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PostPosted: Thu Aug 17, 2006 6:20 am 
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Joined: Tue Mar 22, 2005 11:17 pm
Posts: 6456
Location: Ottawa
http://www.quackwatch.org/

Quote:
The Australasian Society of Clinical Immunology and Allergy (ACAI) has issued a superbly reasoned analysis of about 30 allergy-related tests and treatments that "have been promoted in the absence of any scientific rationale." [Mullins RJ. Unorthodox techniques for the diagnosis and treatment of allergy, asthma and immune disorders.

ASCIA Position Statement, Oct 2004]

http://www.allergy.org.au/pospapers/unorthodox.htm Its report concludes:

"Treatment based on inaccurate, false positive or clinically irrelevant results is not only misleading, but can lead to ineffective and at times expensive treatments, and delay more effective therapy. Sometimes harmful therapy may result, such as unnecessary dietary avoidance and risk of malnutrition, particularly in children. For example, Rona and Chinn found that around one half of parents who thought that their child was food allergic or intolerant altered their child's diet, but only one third sought medical advice, and that some children were 4 cm shorter than controls. [Rona RJ, Chinn S. Parent's perceptions of food intolerance in primary school children. British Medical Journal 294: 863-866, 1987] Unnecessary environmental and chemical avoidance, creating a perception of organic illness where none exists, or advising physical interventions when psychosocial factors are the source of symptoms, can impact on employment and social functioning. Claims of being able to "cure" food allergies have potentially dangerous consequences for those with true life-threatening reactions. Similarly, substitution of homeopathic "vaccines" for those with proven effectiveness has both individual and public health implications."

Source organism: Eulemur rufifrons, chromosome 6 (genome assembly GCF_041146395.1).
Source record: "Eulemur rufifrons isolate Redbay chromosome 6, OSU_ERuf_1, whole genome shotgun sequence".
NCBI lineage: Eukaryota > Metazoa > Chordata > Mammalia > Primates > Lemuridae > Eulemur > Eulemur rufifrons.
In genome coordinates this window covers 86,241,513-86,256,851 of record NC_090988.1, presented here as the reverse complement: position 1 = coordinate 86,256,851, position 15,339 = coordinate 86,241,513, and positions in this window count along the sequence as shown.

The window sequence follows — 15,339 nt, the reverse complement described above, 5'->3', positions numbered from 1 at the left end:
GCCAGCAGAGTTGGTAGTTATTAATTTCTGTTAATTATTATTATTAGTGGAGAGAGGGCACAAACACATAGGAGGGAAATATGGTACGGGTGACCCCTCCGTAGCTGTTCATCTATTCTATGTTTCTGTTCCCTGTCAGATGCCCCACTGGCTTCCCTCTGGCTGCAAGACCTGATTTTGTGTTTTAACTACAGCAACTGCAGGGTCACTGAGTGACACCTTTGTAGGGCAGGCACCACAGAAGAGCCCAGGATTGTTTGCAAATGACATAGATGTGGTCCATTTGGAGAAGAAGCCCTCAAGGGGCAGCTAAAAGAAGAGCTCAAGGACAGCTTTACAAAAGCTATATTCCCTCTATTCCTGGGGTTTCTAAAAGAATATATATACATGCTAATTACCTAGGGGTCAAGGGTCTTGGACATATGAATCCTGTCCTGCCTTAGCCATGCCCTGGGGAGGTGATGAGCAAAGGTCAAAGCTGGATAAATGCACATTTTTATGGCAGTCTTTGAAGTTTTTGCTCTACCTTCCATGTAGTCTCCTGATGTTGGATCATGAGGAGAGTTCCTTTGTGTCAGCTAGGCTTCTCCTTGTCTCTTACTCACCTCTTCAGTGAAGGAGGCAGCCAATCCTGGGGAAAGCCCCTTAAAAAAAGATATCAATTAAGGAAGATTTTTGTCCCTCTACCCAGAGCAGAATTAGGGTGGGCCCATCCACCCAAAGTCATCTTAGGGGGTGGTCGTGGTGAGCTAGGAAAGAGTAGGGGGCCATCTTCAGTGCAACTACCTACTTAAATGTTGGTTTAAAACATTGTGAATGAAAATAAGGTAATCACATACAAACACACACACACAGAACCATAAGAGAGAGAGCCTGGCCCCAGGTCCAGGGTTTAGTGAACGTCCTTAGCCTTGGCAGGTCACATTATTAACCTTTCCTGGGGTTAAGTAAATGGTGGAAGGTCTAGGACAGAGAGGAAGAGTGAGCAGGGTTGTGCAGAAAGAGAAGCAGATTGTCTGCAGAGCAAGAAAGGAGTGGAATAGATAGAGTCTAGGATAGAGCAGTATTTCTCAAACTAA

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Daughter: asthma, allergies to egg, milk, peanuts, tree nuts, most legumes (not soy) & penicillin. Developing hayfever type allergies.
Husband: no allergies
Me: allergies to some tree that flowers in May
Cat: allergic to beef, pork and lamb


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PostPosted: Thu Aug 17, 2006 3:15 pm 
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Joined: Mon Feb 07, 2005 6:39 pm
Posts: 2946
Location: Toronto
Thanks for posting this, Susan, a useful resource. When I was at Elm Street magazine, we did an investigative article on some of the questionable tests that people do, and the huge amount of money the practitioners take from them.

It is disturbing. Not to mention dangerous when you start eliminating useful foods/nutrients from your diet when you don't need to.


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